Rationally designed logic integration of regulatory signals in mammalian cells

Journal name:
Nature Nanotechnology
Volume:
5,
Pages:
666–670
Year published:
DOI:
doi:10.1038/nnano.2010.135
Received
Accepted
Published online

Abstract

Molecular-level information processing1, 2 is essential for ‘smart’ in vivo nanosystems. Natural molecular computing, such as the regulation of messenger RNA (mRNA) synthesis by special proteins called transcription factors3, 4, has inspired engineered systems5, 6, 7, 8, 9, 10, 11, 12, 13, 14, 15 that can control the levels of mRNA with certain combinations of transcription factors. Here, we show an alternative approach to achieving general-purpose control of mRNA and protein levels by logic integration of transcription factor input signals in mammalian cells. The transcription factors regulate synthetic genes coding for small regulatory RNAs (called microRNAs), which, in turn, control the mRNA of interest (the output) via an RNA interference pathway. The simplicity of these modular interactions makes it possible, in theory, to implement any arbitrary logic relation between the transcription factors and the output16. We construct, test and optimize increasingly complex circuits with up to three transcription factor inputs, establishing a platform for in vivo molecular computing.

At a glance

Figures

  1. Design elements of the synthetic circuits.
    Figure 1: Design elements of the synthetic circuits.

    a, Example of a logic circuit with multiple TF inputs and a fluorescent ZsYellow protein output. Three different system modules are shown. TF inputs A–F, promoters PA–PF, miRs miR-a to miR-f and output-encoding mRNA transcripts containing miR targets Ta–Tf are indicated. Arrows with arrowheads denote activation, and blunt arrows represent repression. Elements in grey denote potential opportunities for circuit scale-up. b, Detailed structure and shorthand notation for the constructs used in this report. ‘Ex’ denotes exons, and other structural elements are as indicated.

  2. Experimental implementation of two-input regulatory programs.
    Figure 2: Experimental implementation of two-input regulatory programs.

    Plasmid amounts are given in Supplementary Table S1. Red and green bars (mean ± s.d.) correspond to the predicted OFF and ON states, respectively. ac, Regulatory program ‘ZsYellow = NOT(rtTA) AND LacI-Krab’. From left to right in a are circuit schematics, representative microscopy snapshots, quantitative performance of the circuit with a CMV-driven output. Surface plot (b) of control-corrected ZsYellow output as a function of miR-FF3 and FF4 levels judged by levels of DsRed and AmCyan, respectively. Images and quantitative analysis of the circuit with an EF1a-driven output (c). d, Regulatory program ‘ZsYellow = NOT(rtTA) AND NOT(Rheo)’ implemented with an EF1a-driven output. From left to right are circuit schematics and anticipated circuit behaviour, microscopy images and quantitative analysis.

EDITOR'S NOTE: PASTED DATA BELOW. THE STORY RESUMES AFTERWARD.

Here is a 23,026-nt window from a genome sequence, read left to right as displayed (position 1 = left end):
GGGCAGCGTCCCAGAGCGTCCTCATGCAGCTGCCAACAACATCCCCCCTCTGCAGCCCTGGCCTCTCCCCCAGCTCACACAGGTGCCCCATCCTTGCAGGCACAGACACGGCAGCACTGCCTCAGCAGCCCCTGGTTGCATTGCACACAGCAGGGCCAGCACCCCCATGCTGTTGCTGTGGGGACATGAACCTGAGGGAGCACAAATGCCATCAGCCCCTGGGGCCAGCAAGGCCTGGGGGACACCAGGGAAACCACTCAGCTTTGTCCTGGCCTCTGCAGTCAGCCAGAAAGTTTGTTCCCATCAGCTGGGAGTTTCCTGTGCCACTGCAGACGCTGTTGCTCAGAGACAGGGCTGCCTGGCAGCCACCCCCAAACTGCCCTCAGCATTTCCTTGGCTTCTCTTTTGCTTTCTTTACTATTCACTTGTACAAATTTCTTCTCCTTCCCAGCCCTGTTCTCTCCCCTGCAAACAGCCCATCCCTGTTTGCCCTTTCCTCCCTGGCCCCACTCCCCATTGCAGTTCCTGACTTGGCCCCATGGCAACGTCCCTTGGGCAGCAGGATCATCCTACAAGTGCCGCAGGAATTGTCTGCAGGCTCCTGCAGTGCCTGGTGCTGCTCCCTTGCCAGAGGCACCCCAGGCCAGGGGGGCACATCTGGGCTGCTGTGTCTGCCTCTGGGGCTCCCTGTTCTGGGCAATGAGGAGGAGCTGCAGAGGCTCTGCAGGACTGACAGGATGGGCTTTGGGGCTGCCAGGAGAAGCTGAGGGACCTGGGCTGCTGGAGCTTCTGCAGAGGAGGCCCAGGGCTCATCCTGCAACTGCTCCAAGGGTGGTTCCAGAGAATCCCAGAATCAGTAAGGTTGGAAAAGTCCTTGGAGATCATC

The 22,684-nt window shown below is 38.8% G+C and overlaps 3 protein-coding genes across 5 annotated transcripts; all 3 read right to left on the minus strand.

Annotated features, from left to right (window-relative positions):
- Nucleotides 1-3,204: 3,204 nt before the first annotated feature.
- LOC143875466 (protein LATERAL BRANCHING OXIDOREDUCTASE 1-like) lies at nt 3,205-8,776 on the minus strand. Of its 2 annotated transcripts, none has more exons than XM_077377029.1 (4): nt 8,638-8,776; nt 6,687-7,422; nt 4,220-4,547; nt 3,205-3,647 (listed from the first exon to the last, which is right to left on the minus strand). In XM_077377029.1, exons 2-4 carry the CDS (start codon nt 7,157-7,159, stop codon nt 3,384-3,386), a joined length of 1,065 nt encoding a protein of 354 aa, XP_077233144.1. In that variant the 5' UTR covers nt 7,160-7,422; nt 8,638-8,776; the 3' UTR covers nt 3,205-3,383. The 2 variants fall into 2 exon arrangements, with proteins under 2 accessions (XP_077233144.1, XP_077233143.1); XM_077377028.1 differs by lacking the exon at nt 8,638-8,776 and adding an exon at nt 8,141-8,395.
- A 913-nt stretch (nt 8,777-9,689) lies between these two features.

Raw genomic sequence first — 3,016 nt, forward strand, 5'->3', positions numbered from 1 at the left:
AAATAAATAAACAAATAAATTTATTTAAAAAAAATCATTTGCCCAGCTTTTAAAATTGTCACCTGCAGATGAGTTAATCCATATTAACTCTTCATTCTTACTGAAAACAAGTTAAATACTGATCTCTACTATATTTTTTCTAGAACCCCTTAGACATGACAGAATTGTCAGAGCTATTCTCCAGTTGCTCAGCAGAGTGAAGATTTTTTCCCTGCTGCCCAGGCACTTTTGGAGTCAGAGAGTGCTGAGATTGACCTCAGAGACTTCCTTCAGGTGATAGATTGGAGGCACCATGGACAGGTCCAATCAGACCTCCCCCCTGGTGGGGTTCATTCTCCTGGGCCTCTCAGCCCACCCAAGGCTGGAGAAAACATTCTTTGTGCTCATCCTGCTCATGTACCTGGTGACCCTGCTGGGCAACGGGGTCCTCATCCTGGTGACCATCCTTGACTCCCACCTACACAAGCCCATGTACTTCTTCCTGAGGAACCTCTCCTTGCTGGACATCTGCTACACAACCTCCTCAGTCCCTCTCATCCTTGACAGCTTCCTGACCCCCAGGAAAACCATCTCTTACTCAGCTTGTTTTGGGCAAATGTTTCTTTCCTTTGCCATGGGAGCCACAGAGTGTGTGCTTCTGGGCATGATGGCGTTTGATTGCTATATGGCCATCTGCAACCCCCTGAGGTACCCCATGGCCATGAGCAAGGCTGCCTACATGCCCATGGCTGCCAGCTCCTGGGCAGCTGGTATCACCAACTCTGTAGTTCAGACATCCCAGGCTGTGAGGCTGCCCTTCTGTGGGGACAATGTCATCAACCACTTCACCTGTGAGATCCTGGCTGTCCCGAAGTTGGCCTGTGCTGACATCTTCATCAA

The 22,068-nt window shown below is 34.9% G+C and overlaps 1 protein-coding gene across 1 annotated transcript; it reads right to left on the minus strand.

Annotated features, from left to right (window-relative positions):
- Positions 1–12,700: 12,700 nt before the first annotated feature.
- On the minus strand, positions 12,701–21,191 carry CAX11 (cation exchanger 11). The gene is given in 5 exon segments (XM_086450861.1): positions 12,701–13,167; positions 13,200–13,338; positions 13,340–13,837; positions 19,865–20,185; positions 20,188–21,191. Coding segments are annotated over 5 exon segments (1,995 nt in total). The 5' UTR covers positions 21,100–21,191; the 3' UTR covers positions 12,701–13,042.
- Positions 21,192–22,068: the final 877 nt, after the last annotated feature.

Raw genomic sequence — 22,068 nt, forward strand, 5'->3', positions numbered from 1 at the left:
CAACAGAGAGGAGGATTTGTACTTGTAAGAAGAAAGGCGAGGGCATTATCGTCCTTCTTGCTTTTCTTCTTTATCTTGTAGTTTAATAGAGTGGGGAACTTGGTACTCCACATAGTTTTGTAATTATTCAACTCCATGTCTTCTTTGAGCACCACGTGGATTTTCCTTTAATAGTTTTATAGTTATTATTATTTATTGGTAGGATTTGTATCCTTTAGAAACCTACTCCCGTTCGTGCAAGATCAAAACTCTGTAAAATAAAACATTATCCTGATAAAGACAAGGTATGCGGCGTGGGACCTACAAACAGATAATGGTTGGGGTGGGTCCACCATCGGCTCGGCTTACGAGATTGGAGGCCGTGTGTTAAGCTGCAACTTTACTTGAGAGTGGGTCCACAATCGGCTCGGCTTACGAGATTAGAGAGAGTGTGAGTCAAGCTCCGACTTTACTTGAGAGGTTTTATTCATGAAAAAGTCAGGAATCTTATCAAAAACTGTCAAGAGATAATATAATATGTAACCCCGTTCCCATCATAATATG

3. Experimental implementation of a three-input regulatory program.
    Figure 3: Experimental implementation of a three-input regulatory program.

    Plasmid amounts are given in Supplementary Table S1. From left to right are shown circuit schematics, a table of TF input states, the expected outputs and fluorescent output levels of ZsYellow, microscopy images of ZsYellow output, and quantitative output intensity as obtained by FACS analysis. Red and green bars (mean ± s.d.) indicate anticipated OFF and ON states, respectively.

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Affiliations

  1. FAS Centre for Systems Biology, Harvard University, 52 Oxford Street, Cambridge Massachussetts 02138 USA

    • Madeleine Leisner,
    • Leonidas Bleris,
    • Jason Lohmueller,
    • Zhen Xie &
    • Yaakov Benenson
  2. Department of Biological and Biomedical Sciences, Harvard Medical School, 25 Shattuck Street, Boston, Massachussetts 02115 USA

    • Jason Lohmueller
  3. Present address: Electrical Engineering Department, University of Texas at Dallas, NSERL 4.708, 800 West Campbell Road, Richardson, Texas, 75080 USA (L.B.); Department of Biosystems Science and Engineering, ETH Zurich, Mattenstrasse 26, Basel, CH-4048 Switzerland (Y.B.)

    • Leonidas Bleris &
    • Yaakov Benenson

Contributions

Y.B. designed the research and supervised the project. M.L., L.B., J.L., Z.X. and Y.B. performed the research. M.L., Y.B., J.L. and L.B. wrote the manuscript.

Competing financial interests

The authors have an application pending for a US patent.

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